by Marcina Zaccaria


Director Samantha Shay is testing the bounds of Zoom, adding quotes, live screen texting, Social Media posts, and dance out on a beach.  She is obsessed with “intimate relationships through the void” throughout  In These Uncertain Times.  

Enduring COVID-19 is near impossible for the performers.  What is seen is the hodge-podge world they have built for themselves after the real health crisis had begun.  Perhaps, a postmodernist’s dream come true, with images and text from a vast assortment of sources that include Todd London’s “Art of Theater” – Source Material presents green grass growing from beneath a moving subway, internet posts that make us aware of the day, time, and place.  Building all new structure by utilizing framing, juxtaposition, tempo, and duration, they rant out at the screen, revealing their heart’s desire.

They long for a place where they can resolve the absolute boredom of living in isolation.  Jumping on a trampoline or jetting out to the beach, their wild world is informed by the type of theater they honor.  When the black and white past from silent film almost eclipses their existence, they stand in recognition of their present, always heard, always on the screen.


What remains is a response to quarantine culture, and the WTF experience of living through COVID.  If all six performers didn’t look 21 – 22 years old, (although their credits lead me to believe they are a bit older), I wouldn’t say that it felt like watching “Reality Bites” or “My So-Called Life” reborn, really amped up and out loud for the Zoom era.  I imagined that Source Material’s edge developed somehow during the insanity of Obama regulations in California, reaching a peak at the announcement of the COVID-19 crisis.  Meanwhile, I heard the rich Chekhovian theater texts they absolutely had a necessity to explore before continuing.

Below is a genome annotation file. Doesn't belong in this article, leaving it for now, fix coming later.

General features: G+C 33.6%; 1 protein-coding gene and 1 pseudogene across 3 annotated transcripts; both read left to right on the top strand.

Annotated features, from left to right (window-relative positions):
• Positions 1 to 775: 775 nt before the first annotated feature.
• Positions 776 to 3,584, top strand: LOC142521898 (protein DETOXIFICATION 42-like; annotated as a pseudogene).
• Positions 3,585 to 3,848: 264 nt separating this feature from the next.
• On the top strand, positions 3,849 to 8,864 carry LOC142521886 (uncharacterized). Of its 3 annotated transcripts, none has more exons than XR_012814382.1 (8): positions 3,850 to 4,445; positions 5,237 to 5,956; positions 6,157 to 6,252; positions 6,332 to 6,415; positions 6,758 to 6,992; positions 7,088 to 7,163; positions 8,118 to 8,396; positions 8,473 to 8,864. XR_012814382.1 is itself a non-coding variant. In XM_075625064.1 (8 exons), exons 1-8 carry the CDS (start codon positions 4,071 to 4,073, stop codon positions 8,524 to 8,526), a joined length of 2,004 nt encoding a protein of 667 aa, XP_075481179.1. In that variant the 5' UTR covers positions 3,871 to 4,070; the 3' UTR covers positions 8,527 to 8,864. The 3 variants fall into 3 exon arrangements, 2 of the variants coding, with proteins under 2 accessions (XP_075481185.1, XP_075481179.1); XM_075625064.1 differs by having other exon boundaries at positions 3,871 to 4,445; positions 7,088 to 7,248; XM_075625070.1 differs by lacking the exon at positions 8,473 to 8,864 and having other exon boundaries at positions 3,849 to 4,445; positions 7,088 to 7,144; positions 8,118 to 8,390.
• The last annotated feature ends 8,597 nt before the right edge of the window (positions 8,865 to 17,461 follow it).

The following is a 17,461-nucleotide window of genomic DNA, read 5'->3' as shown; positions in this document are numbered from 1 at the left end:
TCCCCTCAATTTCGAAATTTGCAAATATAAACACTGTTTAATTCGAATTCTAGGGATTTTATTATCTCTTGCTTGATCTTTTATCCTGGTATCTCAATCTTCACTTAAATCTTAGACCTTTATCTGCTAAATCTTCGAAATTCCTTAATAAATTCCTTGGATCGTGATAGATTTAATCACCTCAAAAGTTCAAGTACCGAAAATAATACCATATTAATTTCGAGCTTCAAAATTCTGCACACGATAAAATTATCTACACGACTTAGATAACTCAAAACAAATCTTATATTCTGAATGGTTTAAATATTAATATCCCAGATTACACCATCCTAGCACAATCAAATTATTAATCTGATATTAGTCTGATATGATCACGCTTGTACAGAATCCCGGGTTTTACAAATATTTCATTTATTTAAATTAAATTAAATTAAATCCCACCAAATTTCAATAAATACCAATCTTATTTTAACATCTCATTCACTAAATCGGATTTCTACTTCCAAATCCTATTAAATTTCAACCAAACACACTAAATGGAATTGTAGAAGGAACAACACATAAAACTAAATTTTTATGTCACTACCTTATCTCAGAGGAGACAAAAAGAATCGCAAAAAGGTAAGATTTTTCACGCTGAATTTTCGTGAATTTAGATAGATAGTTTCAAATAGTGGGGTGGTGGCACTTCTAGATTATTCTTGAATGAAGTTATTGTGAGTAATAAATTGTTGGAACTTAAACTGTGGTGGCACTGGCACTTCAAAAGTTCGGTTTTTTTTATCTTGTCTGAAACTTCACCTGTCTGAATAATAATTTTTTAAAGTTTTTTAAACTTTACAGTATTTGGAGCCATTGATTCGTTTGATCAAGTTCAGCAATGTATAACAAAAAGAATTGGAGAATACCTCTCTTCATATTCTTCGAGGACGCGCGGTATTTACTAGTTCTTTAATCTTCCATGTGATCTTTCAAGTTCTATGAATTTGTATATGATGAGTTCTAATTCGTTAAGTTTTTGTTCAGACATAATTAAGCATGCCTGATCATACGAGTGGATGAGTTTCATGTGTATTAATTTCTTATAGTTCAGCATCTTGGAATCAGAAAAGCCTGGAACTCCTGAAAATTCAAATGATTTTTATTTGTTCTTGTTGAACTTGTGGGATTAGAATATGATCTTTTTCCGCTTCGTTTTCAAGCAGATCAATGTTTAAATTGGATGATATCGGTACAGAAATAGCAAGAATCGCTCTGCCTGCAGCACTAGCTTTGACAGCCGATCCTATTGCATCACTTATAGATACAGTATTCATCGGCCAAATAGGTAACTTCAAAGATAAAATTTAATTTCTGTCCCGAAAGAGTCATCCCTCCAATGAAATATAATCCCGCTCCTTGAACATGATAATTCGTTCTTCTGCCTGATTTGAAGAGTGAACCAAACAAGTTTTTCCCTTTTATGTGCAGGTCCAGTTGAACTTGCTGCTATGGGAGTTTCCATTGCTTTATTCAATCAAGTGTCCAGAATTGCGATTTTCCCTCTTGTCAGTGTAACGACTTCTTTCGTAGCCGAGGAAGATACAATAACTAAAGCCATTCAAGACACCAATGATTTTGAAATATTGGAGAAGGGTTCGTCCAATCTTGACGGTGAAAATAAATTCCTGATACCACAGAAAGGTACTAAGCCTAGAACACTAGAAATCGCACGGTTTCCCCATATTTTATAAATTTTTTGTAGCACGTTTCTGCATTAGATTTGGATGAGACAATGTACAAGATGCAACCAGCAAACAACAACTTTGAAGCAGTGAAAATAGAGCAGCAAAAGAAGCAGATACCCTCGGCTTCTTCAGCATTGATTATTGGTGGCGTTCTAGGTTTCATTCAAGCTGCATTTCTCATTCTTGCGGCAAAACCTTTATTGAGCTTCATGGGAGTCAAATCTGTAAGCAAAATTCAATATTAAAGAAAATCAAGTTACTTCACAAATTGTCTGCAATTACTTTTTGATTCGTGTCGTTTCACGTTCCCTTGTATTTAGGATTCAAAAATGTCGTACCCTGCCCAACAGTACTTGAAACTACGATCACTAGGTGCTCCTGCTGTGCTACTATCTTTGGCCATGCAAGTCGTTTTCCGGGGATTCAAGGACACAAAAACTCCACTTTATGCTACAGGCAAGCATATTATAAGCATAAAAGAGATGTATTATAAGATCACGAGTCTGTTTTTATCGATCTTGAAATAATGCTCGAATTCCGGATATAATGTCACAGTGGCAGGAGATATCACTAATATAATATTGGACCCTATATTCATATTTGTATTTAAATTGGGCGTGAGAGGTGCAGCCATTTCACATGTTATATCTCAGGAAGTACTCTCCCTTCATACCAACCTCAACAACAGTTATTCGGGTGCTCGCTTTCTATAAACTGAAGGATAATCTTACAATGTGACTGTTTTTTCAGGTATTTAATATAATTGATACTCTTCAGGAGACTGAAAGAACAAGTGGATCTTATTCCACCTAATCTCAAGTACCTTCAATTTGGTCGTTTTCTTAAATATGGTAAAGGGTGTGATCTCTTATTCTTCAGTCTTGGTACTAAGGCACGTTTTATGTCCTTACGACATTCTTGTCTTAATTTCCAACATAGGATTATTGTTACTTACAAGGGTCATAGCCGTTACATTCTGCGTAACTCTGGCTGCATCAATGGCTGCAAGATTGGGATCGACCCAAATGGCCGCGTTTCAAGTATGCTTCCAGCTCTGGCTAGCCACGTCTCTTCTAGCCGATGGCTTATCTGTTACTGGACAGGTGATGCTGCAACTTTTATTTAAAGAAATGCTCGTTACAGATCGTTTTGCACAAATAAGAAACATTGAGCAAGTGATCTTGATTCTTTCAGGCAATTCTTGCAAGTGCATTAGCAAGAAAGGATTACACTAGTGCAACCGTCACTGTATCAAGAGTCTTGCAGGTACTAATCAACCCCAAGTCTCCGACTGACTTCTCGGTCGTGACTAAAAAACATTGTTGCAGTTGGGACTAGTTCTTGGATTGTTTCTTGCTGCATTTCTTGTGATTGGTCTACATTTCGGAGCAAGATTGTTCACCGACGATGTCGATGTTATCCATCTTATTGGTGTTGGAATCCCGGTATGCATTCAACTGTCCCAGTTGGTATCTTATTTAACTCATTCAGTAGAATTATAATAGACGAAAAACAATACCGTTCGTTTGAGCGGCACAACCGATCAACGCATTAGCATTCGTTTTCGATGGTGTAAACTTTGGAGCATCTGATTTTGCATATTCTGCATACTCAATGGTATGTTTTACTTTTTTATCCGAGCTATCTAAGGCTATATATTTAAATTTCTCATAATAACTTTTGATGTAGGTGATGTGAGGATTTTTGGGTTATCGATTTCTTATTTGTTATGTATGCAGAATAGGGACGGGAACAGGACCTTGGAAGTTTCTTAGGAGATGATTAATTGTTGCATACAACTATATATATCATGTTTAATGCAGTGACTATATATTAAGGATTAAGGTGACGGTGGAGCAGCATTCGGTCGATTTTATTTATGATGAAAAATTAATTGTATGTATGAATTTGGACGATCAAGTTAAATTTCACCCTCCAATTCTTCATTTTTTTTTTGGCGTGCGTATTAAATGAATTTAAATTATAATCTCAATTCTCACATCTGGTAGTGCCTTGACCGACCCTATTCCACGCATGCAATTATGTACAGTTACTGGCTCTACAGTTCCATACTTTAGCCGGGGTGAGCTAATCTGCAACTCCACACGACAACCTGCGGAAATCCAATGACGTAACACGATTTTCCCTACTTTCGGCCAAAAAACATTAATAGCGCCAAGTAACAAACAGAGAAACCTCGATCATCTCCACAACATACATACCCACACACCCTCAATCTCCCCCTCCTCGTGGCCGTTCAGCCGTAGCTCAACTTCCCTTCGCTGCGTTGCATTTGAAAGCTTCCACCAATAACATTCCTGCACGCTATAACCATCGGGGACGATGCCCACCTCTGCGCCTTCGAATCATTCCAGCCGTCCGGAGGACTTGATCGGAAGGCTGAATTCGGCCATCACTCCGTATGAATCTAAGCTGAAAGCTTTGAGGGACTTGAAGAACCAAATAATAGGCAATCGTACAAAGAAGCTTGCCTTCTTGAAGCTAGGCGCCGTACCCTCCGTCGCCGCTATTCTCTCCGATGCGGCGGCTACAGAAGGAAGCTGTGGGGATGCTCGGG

Their obsession with the afterlife crosses the threshold of dangerous, while appearing sleek and calculated.  They lampoon the evidence provided by authorities, howling from the awful inferno, burning inside of them.  They need to be noticed, as the beautiful inventors of the truth.  They set the emotional battlefield they are exploiting.


Having their own mirror is crucial.  Like a classically trained dancer, they continue to make light corrections, discovering the core of their struggle.  Watching the piece is a type of game, and I was never certain whether the Director Samantha Shay should read Strindberg’s “Dance of Death” another time or not, before re-setting her computer, and adding a few more Instagram posts.

When this team returns to a traditional theater space – and I absolutely hope they make that their inevitable goal – will they need video?  Or will it be so essential to mostly witness the audience in space, and appreciate them, sitting calmly, while standing by.  I don’t know.  It’s uncertain.


In These Uncertain Times played on Zoom from July 25-August 2.  Tickets were available for advance purchase at